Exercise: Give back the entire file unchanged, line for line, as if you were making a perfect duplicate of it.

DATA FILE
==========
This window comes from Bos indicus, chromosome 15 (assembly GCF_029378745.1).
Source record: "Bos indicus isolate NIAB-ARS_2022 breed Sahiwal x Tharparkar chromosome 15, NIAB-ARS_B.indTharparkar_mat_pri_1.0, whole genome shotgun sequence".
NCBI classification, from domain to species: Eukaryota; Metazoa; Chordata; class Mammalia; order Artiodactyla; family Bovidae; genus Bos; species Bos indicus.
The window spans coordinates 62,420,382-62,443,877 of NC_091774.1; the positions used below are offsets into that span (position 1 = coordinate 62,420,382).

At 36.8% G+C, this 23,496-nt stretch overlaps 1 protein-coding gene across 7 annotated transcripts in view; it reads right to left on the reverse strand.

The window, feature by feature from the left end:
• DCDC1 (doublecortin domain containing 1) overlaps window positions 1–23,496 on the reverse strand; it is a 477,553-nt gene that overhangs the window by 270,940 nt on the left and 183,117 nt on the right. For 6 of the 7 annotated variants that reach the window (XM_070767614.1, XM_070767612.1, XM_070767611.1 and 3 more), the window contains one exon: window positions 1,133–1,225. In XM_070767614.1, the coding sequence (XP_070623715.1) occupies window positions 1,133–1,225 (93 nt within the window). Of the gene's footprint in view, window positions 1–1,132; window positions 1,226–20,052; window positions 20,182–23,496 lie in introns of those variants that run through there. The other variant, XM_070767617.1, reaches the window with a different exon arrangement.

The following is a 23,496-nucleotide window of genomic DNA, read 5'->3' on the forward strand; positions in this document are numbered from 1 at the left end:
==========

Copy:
This window comes from Bos indicus, chromosome 15 (assembly GCF_029378745.1).
Source record: "Bos indicus isolate NIAB-ARS_2022 breed Sahiwal x Tharparkar chromosome 15, NIAB-ARS_B.indTharparkar_mat_pri_1.0, whole genome shotgun sequence".
NCBI classification, from domain to species: Eukaryota; Metazoa; Chordata; class Mammalia; order Artiodactyla; family Bovidae; genus Bos; species Bos indicus.
The window spans coordinates 62,420,382-62,443,877 of NC_091774.1; the positions used below are offsets into that span (position 1 = coordinate 62,420,382).

At 36.8% G+C, this 23,496-nt stretch overlaps 1 protein-coding gene across 7 annotated transcripts in view; it reads right to left on the reverse strand.

The window, feature by feature from the left end:
• DCDC1 (doublecortin domain containing 1) overlaps window positions 1–23,496 on the reverse strand; it is a 477,553-nt gene that overhangs the window by 270,940 nt on the left and 183,117 nt on the right. For 6 of the 7 annotated variants that reach the window (XM_070767614.1, XM_070767612.1, XM_070767611.1 and 3 more), the window contains one exon: window positions 1,133–1,225. In XM_070767614.1, the coding sequence (XP_070623715.1) occupies window positions 1,133–1,225 (93 nt within the window). Of the gene's footprint in view, window positions 1–1,132; window positions 1,226–20,052; window positions 20,182–23,496 lie in introns of those variants that run through there. The other variant, XM_070767617.1, reaches the window with a different exon arrangement.

The following is a 23,496-nucleotide window of genomic DNA, read 5'->3' on the forward strand; positions in this document are numbered from 1 at the left end: